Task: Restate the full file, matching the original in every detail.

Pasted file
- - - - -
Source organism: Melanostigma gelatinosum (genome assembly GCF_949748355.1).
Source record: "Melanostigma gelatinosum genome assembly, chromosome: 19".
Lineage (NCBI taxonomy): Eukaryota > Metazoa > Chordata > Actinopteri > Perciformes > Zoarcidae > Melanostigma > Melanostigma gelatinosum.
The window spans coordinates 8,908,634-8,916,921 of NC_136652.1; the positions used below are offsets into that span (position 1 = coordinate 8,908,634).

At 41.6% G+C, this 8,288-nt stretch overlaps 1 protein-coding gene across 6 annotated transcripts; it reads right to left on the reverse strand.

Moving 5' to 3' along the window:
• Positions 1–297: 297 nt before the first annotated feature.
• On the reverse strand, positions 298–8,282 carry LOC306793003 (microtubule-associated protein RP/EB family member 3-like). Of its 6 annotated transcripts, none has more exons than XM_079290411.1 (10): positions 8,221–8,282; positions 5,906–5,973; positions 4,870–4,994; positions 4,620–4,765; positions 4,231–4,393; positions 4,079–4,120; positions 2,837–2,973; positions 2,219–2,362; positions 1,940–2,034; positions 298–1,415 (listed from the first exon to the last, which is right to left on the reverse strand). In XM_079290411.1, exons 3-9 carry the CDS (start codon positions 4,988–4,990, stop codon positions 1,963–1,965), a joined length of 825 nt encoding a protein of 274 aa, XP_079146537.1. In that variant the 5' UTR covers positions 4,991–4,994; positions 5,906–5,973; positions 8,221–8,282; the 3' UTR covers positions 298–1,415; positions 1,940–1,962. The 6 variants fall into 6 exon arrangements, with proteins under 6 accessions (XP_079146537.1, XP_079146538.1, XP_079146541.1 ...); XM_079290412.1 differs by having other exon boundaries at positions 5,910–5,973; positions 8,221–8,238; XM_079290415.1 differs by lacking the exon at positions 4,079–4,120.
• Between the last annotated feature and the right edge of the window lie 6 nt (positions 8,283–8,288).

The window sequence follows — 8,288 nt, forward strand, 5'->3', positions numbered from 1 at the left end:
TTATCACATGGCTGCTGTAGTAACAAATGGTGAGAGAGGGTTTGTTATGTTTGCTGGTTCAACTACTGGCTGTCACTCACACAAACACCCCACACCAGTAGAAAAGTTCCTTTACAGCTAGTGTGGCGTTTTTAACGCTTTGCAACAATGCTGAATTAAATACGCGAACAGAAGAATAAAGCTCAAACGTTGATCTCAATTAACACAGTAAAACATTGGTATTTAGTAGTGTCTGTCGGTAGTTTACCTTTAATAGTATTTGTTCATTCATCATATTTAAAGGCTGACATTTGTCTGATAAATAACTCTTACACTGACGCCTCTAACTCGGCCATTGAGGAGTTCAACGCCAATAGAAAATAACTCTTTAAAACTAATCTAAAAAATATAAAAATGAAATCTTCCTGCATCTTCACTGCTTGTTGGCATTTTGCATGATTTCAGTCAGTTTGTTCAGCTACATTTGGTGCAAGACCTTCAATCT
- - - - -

Source organism: Melanostigma gelatinosum (genome assembly GCF_949748355.1).
Source record: "Melanostigma gelatinosum genome assembly, chromosome: 19".
Lineage (NCBI taxonomy): Eukaryota > Metazoa > Chordata > Actinopteri > Perciformes > Zoarcidae > Melanostigma > Melanostigma gelatinosum.
The window spans coordinates 8,908,634-8,916,921 of NC_136652.1; the positions used below are offsets into that span (position 1 = coordinate 8,908,634).

At 41.6% G+C, this 8,288-nt stretch overlaps 1 protein-coding gene across 6 annotated transcripts; it reads right to left on the reverse strand.

Moving 5' to 3' along the window:
• Positions 1–297: 297 nt before the first annotated feature.
• On the reverse strand, positions 298–8,282 carry LOC306793003 (microtubule-associated protein RP/EB family member 3-like). Of its 6 annotated transcripts, none has more exons than XM_079290411.1 (10): positions 8,221–8,282; positions 5,906–5,973; positions 4,870–4,994; positions 4,620–4,765; positions 4,231–4,393; positions 4,079–4,120; positions 2,837–2,973; positions 2,219–2,362; positions 1,940–2,034; positions 298–1,415 (listed from the first exon to the last, which is right to left on the reverse strand). In XM_079290411.1, exons 3-9 carry the CDS (start codon positions 4,988–4,990, stop codon positions 1,963–1,965), a joined length of 825 nt encoding a protein of 274 aa, XP_079146537.1. In that variant the 5' UTR covers positions 4,991–4,994; positions 5,906–5,973; positions 8,221–8,282; the 3' UTR covers positions 298–1,415; positions 1,940–1,962. The 6 variants fall into 6 exon arrangements, with proteins under 6 accessions (XP_079146537.1, XP_079146538.1, XP_079146541.1 ...); XM_079290412.1 differs by having other exon boundaries at positions 5,910–5,973; positions 8,221–8,238; XM_079290415.1 differs by lacking the exon at positions 4,079–4,120.
• Between the last annotated feature and the right edge of the window lie 6 nt (positions 8,283–8,288).

The window sequence follows — 8,288 nt, forward strand, 5'->3', positions numbered from 1 at the left end:
TTATCACATGGCTGCTGTAGTAACAAATGGTGAGAGAGGGTTTGTTATGTTTGCTGGTTCAACTACTGGCTGTCACTCACACAAACACCCCACACCAGTAGAAAAGTTCCTTTACAGCTAGTGTGGCGTTTTTAACGCTTTGCAACAATGCTGAATTAAATACGCGAACAGAAGAATAAAGCTCAAACGTTGATCTCAATTAACACAGTAAAACATTGGTATTTAGTAGTGTCTGTCGGTAGTTTACCTTTAATAGTATTTGTTCATTCATCATATTTAAAGGCTGACATTTGTCTGATAAATAACTCTTACACTGACGCCTCTAACTCGGCCATTGAGGAGTTCAACGCCAATAGAAAATAACTCTTTAAAACTAATCTAAAAAATATAAAAATGAAATCTTCCTGCATCTTCACTGCTTGTTGGCATTTTGCATGATTTCAGTCAGTTTGTTCAGCTACATTTGGTGCAAGACCTTCAATCT